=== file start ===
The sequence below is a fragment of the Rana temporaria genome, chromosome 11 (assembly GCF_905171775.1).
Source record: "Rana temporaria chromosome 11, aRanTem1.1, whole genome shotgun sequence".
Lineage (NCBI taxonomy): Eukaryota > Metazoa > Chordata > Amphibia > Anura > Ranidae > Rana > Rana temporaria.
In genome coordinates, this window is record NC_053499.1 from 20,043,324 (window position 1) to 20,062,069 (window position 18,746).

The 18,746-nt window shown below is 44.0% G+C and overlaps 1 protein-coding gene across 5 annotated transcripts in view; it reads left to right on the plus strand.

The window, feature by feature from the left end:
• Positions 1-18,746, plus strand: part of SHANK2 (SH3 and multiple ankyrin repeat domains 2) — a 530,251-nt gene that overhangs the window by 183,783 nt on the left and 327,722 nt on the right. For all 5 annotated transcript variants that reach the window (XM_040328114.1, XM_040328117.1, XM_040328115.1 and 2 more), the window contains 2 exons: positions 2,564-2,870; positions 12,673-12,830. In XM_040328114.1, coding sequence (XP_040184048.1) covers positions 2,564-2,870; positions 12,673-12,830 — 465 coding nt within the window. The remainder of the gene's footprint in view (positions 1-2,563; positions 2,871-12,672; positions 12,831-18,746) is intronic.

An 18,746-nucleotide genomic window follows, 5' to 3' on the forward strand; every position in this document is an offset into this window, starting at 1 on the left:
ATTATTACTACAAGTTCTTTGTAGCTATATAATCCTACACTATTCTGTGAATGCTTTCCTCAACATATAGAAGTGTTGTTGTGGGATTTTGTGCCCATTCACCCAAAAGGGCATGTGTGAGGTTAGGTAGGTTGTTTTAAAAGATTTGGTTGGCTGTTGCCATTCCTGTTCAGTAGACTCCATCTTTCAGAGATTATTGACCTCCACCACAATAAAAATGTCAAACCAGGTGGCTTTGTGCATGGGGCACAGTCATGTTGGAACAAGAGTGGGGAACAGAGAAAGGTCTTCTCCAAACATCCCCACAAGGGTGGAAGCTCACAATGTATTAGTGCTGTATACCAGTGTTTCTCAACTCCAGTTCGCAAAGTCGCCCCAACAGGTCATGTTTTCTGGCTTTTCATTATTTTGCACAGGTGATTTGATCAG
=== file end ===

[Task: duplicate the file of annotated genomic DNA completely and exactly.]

The sequence below is a fragment of the Rana temporaria genome, chromosome 11 (assembly GCF_905171775.1).
Source record: "Rana temporaria chromosome 11, aRanTem1.1, whole genome shotgun sequence".
Lineage (NCBI taxonomy): Eukaryota > Metazoa > Chordata > Amphibia > Anura > Ranidae > Rana > Rana temporaria.
In genome coordinates, this window is record NC_053499.1 from 20,043,324 (window position 1) to 20,062,069 (window position 18,746).

The 18,746-nt window shown below is 44.0% G+C and overlaps 1 protein-coding gene across 5 annotated transcripts in view; it reads left to right on the plus strand.

The window, feature by feature from the left end:
• Positions 1-18,746, plus strand: part of SHANK2 (SH3 and multiple ankyrin repeat domains 2) — a 530,251-nt gene that overhangs the window by 183,783 nt on the left and 327,722 nt on the right. For all 5 annotated transcript variants that reach the window (XM_040328114.1, XM_040328117.1, XM_040328115.1 and 2 more), the window contains 2 exons: positions 2,564-2,870; positions 12,673-12,830. In XM_040328114.1, coding sequence (XP_040184048.1) covers positions 2,564-2,870; positions 12,673-12,830 — 465 coding nt within the window. The remainder of the gene's footprint in view (positions 1-2,563; positions 2,871-12,672; positions 12,831-18,746) is intronic.

An 18,746-nucleotide genomic window follows, 5' to 3' on the forward strand; every position in this document is an offset into this window, starting at 1 on the left:
ATTATTACTACAAGTTCTTTGTAGCTATATAATCCTACACTATTCTGTGAATGCTTTCCTCAACATATAGAAGTGTTGTTGTGGGATTTTGTGCCCATTCACCCAAAAGGGCATGTGTGAGGTTAGGTAGGTTGTTTTAAAAGATTTGGTTGGCTGTTGCCATTCCTGTTCAGTAGACTCCATCTTTCAGAGATTATTGACCTCCACCACAATAAAAATGTCAAACCAGGTGGCTTTGTGCATGGGGCACAGTCATGTTGGAACAAGAGTGGGGAACAGAGAAAGGTCTTCTCCAAACATCCCCACAAGGGTGGAAGCTCACAATGTATTAGTGCTGTATACCAGTGTTTCTCAACTCCAGTTCGCAAAGTCGCCCCAACAGGTCATGTTTTCTGGCTTTTCATTATTTTGCACAGGTGATTTGATCAG